Re: RFC: going to add 2.18 branch

Clytie Siddall �a:

On 07/11/2006, at 9:07 PM, Gabor Kelemen wrote:

Abel Cheung �a:
Hi all,

I have done the necessary changes to switch to 2.18 release and
drop 2.14 branch data form status pages. It's ready for commit.
If anyway still like 2.14 to be there, please shout aloud, otherwise
I'll go ahead and commit the change (and pray).


This week, 2.17.2 is due to be out. Perhaps it's really time to replace
2.14 with 2.18.

That's certainly the way it looks from our POV. However, I'm beginning to realize that things may be different for our users.

I've just translated the release-notes for Debian "Etch", the new Debian system which will be out this December. It proudly announced that it included GNOME 2.14 !

I gather Ubuntu did the same. So we're going to receive feedback and bug reports on GNOME 2.14 files from a large section of our user-base. I don't understand why the distros don't release the current GNOME version, but it means we do need to maintain and update what to so many users is "the latest GNOME": GNOME 2.14.

Well, they actually do, if their policies allow it, for example, recently released FC6 and Ubuntu Edgy ship 2.16, soon-to-be released ditributions, like OpenSuse will too. These are following time-based release schedule and they are trying to ship the newest versions - even when packages are a little buggy [1] [2]. Debian follows the "when it's done" policy, meaning they are freezing versions at some point, then testing and bugfixing packages while they are reasonably bug-free, but also somewhat obsolete too.

In effect, that leaves us working actively on three GNOME branches: the upcoming version (HEAD or 2.18), the latest release (2.16), and what the distros release as the latest release (2.14). :S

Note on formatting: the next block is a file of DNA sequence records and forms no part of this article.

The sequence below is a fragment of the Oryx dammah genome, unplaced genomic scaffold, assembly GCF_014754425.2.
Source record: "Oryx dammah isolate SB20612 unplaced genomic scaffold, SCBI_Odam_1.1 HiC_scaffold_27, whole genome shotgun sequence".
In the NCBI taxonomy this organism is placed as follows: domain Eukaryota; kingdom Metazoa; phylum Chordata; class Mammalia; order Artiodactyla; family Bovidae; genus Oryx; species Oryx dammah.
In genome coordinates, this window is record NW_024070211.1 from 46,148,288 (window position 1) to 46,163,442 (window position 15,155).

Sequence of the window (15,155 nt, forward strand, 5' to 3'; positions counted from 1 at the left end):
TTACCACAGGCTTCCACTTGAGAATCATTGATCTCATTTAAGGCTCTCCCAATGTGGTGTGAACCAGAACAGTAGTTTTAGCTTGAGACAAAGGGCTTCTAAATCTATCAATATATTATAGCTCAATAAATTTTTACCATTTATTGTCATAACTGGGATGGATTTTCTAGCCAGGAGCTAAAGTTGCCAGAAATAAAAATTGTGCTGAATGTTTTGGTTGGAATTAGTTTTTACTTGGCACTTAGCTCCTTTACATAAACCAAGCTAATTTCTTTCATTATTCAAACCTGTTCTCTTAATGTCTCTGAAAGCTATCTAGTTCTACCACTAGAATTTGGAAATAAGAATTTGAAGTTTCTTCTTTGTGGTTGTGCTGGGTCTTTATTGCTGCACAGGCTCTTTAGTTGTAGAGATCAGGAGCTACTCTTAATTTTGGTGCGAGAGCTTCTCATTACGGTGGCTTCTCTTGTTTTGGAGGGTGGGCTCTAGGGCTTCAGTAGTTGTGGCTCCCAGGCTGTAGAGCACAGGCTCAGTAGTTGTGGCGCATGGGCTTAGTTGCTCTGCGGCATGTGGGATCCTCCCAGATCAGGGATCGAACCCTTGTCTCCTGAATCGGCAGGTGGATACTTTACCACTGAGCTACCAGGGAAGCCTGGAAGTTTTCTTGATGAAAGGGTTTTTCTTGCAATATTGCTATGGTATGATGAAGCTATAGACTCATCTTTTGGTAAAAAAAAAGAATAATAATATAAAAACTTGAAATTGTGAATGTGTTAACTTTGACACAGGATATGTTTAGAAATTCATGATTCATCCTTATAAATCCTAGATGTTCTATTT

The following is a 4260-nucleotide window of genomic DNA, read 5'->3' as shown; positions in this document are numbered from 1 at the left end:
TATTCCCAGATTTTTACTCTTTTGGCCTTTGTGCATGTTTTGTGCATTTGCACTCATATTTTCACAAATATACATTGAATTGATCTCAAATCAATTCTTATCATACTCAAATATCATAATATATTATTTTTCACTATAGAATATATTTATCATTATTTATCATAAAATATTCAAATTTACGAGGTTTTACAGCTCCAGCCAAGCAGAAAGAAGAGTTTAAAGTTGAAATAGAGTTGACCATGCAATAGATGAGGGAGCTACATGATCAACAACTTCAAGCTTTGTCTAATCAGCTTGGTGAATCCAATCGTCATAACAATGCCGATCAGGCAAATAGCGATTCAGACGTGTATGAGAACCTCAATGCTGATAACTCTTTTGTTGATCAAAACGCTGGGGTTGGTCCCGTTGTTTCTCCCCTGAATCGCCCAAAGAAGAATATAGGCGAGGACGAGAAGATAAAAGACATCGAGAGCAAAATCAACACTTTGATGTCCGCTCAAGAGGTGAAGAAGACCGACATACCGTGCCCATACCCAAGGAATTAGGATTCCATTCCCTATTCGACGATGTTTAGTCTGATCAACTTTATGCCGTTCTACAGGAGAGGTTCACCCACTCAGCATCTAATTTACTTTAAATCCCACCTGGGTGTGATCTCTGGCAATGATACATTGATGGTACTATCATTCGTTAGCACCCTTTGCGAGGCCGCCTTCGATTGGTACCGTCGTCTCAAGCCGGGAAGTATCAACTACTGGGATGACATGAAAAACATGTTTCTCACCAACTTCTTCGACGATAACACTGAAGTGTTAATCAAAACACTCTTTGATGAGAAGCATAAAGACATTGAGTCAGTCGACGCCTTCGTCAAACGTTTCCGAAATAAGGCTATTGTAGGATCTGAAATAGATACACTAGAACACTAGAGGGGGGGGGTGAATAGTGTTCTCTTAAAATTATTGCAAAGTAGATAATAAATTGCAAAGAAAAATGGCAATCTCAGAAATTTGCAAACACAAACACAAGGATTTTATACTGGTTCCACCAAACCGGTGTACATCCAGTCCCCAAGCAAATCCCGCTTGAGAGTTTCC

This is exactly why the Gnome project officially supports only the latest stable release and why will be no more releases from anything older than 2.16.x, and why fixing bugs in older branches will not result less bugs in updated distro packages.

Also, the term "what the distros release as the latest release" is changing over time, and we can't support everything that is supported by one or the another distributor for three years - this would mean working on about six different branches!

Thus, if a distribution supports Gnome 2.14 (or even older versions, for years), fixing translation and other bugs in these products is really a distribution-level task.

And what about users? Well, when bugs are already fixed in say 2.16, you can point your users to this version and encourage them either to upgrade or re-use the given file at distribution level.

But all of this is not changing the need for new statistics pages for upcoming release.


Gabor Kelemen


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